Using Human Behavior Models to Develop Your Advisor Business

I talk a lot in my blogs (and my business) about using the soft sciences and human behavior to develop a business that puts the clients’ needs first and that will develop into a fulfilling and lucrative career you can be proud of. In some of my past blogs, I’ve talked about how to mentor clients, developing a lifetime interest in learning, and the difference between EQ and IQ.  My philosophy of doing business is all based on human behavior, the bedrock of the soft sciences. As humans, we all act certain ways based on a combination of evolutionary tweaks, our own personal histories, and our personalities. As advisors, we can better guide our clients on a successful financial path when we know what these behaviors are, how they present in our clients, and how best to manage them.

One of the most useful models of human behavior that I have come across is Maslow’s Hierarchy of Needs. If you didn’t study psychology or human behavior in school, you may not be familiar with his theory, but this handy graphic should help illustrate the basics of the model.

image of triangle from Maslow's Heirarchy of NeedsTo boil it down, Maslow believed that all humans must have basic needs met before they can even begin to think about fulfilling higher wants and needs. For example, a refugee in a war-torn country will not be able to think about developing deep friendships until they have found a safe place to live and enough food and water to keep them alive. On the other hand, a successful businessman in the US probably doesn’t have to worry about the basic needs levels and may already have good friends, a happy marriage, and a thriving career that meet his psychological needs. Therefore, he can start focusing on being creatively fulfilled and how to achieve his full potential.

As fee-only advisors, one of our main goals is to help clients on their way to happiness and success. Though we often think this means preparing them financially for retirement and other monetary goals, it also means ensuring their hierarchy of needs are met so they can live a full and rewarding life. When you meet with new clients, you need to determine where they are in the big picture of their life. And by ‘big picture’ I don’t mean ‘how much money they have in their bank account’.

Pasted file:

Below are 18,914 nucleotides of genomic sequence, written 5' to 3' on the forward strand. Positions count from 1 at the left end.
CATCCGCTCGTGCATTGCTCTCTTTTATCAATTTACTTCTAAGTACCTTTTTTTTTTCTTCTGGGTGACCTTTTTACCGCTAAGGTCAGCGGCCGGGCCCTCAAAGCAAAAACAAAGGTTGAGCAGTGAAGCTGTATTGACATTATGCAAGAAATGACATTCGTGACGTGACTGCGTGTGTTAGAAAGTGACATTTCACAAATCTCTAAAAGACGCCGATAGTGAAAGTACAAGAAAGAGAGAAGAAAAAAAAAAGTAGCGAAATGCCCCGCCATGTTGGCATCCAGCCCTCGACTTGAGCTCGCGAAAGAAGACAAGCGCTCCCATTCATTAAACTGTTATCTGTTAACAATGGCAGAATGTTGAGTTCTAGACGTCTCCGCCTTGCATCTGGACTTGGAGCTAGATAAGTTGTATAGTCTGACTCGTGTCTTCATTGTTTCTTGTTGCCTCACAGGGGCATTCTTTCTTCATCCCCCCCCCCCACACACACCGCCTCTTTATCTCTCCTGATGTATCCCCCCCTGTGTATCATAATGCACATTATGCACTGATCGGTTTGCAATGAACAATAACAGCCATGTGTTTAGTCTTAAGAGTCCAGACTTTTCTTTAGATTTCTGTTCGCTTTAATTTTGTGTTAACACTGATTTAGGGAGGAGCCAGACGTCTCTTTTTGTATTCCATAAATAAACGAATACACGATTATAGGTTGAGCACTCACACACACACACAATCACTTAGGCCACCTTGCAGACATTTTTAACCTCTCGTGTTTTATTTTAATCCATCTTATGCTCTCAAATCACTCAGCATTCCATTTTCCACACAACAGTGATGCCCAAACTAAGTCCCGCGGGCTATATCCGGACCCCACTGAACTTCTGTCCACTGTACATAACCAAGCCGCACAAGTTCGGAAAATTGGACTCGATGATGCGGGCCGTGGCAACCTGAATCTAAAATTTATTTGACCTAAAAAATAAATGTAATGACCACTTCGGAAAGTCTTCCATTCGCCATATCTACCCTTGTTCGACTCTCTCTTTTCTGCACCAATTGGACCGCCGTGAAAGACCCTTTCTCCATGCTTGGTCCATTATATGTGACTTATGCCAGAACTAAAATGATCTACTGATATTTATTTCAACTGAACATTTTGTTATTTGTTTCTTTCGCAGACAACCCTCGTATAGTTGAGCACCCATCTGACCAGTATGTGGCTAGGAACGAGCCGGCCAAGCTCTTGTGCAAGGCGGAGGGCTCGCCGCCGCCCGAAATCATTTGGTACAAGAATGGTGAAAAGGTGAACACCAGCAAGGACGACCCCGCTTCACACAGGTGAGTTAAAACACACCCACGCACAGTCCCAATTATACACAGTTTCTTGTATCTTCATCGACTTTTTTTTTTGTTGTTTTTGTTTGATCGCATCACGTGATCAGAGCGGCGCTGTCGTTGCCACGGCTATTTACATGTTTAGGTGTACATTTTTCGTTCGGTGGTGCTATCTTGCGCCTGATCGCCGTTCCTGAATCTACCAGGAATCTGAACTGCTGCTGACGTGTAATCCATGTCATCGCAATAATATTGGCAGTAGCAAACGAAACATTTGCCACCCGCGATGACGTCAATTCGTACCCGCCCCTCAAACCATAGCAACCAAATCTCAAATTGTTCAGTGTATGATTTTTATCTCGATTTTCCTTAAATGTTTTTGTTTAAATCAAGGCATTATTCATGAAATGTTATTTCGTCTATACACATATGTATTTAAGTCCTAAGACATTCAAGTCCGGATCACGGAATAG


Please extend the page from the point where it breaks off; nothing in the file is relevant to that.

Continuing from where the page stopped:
If a client comes to you and wants to talk about funding an early retirement, it’s important to really get to know that client’s story. Do they want to retire early because they’ve achieved all the levels of self-fulfillment and are ready to enjoy what they’ve built? Or are they trying to jump levels because they have no deep relationships or pride in their careers and they think retirement will be the shortcut to self-actualization? The answer to this question should be imperative in how you mentor this particular client.

If you’re interested in other models of human behavior, you may also want to study the Max Neef Model of Human Scale Development and the DISC model of human behavior. The more you know about human behavior and motivation, the better you can get to know your clients and help them see how their behaviors are impacting their financial decisions. If you’d like to chat more about developing a fee-only advisory business based on the soft sciences, please feel free to reach out. I’m here to help.


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